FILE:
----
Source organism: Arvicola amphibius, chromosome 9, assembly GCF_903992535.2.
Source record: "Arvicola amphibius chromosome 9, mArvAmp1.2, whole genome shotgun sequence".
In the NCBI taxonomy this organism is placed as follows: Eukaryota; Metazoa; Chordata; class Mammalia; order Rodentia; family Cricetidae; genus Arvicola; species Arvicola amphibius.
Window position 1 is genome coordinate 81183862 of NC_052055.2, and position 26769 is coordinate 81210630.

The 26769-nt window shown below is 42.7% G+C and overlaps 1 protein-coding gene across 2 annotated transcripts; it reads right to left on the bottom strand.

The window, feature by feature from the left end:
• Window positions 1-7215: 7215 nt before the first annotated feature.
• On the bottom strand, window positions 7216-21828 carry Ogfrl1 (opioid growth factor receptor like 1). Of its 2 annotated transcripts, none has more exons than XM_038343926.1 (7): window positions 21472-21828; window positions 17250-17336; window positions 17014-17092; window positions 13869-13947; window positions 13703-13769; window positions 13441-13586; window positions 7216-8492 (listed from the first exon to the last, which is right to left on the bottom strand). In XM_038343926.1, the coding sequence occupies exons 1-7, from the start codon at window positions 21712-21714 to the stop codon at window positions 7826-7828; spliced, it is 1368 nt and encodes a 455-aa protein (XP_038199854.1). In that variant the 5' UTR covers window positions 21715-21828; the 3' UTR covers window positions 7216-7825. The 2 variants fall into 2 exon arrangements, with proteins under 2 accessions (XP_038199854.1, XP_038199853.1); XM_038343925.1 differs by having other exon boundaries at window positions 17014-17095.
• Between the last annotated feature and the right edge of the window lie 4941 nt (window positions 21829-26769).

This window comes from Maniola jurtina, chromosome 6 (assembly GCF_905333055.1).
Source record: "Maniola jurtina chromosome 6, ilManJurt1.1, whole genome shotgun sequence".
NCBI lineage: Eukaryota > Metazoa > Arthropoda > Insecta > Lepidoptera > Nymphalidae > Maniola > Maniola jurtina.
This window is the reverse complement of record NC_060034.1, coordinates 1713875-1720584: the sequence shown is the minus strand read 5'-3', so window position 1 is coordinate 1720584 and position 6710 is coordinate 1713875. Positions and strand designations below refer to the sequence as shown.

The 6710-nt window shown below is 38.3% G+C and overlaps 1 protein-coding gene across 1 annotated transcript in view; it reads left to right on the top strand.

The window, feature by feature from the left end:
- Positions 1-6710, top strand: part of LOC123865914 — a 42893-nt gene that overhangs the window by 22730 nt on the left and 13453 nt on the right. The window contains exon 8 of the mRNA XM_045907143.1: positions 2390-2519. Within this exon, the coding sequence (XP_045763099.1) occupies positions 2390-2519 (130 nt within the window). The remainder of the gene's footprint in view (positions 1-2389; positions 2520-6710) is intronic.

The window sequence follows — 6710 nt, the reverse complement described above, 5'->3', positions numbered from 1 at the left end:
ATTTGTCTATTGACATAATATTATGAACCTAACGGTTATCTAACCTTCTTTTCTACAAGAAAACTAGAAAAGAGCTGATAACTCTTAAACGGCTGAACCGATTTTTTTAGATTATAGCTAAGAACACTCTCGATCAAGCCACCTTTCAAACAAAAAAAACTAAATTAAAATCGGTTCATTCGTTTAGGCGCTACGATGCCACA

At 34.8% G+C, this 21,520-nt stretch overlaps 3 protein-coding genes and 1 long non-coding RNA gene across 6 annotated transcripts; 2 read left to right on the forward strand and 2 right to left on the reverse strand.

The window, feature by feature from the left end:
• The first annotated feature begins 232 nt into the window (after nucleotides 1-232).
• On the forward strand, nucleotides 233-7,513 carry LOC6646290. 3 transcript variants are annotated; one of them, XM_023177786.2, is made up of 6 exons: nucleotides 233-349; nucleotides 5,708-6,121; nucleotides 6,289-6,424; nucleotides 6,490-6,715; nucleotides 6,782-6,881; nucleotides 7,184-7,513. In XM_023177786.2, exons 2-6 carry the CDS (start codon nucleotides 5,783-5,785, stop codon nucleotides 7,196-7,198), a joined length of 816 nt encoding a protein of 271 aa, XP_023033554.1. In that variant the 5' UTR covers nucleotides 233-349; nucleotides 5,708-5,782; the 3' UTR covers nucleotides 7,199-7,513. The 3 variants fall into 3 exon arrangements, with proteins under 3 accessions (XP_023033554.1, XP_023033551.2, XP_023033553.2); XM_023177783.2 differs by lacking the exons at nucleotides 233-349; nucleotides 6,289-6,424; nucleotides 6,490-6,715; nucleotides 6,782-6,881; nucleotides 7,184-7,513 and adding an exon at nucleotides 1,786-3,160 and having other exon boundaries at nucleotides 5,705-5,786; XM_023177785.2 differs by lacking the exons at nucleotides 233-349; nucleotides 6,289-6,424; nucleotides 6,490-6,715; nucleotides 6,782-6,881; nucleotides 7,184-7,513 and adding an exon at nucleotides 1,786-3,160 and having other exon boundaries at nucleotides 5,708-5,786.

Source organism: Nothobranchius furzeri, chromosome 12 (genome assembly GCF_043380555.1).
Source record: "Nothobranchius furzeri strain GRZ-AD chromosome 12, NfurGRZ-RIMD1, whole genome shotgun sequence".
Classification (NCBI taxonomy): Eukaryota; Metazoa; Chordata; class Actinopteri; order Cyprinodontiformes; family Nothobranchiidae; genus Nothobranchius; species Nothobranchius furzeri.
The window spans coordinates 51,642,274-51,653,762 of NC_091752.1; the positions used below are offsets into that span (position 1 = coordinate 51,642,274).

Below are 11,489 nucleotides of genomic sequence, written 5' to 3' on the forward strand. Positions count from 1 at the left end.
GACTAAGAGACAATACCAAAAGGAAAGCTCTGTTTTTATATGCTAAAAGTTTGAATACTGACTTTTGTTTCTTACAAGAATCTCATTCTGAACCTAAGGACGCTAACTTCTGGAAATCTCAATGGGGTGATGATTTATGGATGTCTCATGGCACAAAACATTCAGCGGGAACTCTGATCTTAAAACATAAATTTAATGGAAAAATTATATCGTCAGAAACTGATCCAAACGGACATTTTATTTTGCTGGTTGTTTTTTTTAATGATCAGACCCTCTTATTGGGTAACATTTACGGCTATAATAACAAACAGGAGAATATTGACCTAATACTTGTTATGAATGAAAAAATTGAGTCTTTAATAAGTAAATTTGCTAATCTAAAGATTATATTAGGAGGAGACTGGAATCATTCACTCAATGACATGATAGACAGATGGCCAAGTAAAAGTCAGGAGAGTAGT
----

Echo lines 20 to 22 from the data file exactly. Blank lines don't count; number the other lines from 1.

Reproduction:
The window, feature by feature from the left end:
• The first annotated feature begins 232 nt into the window (after nucleotides 1-232).
• On the forward strand, nucleotides 233-7,513 carry LOC6646290. 3 transcript variants are annotated; one of them, XM_023177786.2, is made up of 6 exons: nucleotides 233-349; nucleotides 5,708-6,121; nucleotides 6,289-6,424; nucleotides 6,490-6,715; nucleotides 6,782-6,881; nucleotides 7,184-7,513. In XM_023177786.2, exons 2-6 carry the CDS (start codon nucleotides 5,783-5,785, stop codon nucleotides 7,196-7,198), a joined length of 816 nt encoding a protein of 271 aa, XP_023033554.1. In that variant the 5' UTR covers nucleotides 233-349; nucleotides 5,708-5,782; the 3' UTR covers nucleotides 7,199-7,513. The 3 variants fall into 3 exon arrangements, with proteins under 3 accessions (XP_023033554.1, XP_023033551.2, XP_023033553.2); XM_023177783.2 differs by lacking the exons at nucleotides 233-349; nucleotides 6,289-6,424; nucleotides 6,490-6,715; nucleotides 6,782-6,881; nucleotides 7,184-7,513 and adding an exon at nucleotides 1,786-3,160 and having other exon boundaries at nucleotides 5,705-5,786; XM_023177785.2 differs by lacking the exons at nucleotides 233-349; nucleotides 6,289-6,424; nucleotides 6,490-6,715; nucleotides 6,782-6,881; nucleotides 7,184-7,513 and adding an exon at nucleotides 1,786-3,160 and having other exon boundaries at nucleotides 5,708-5,786.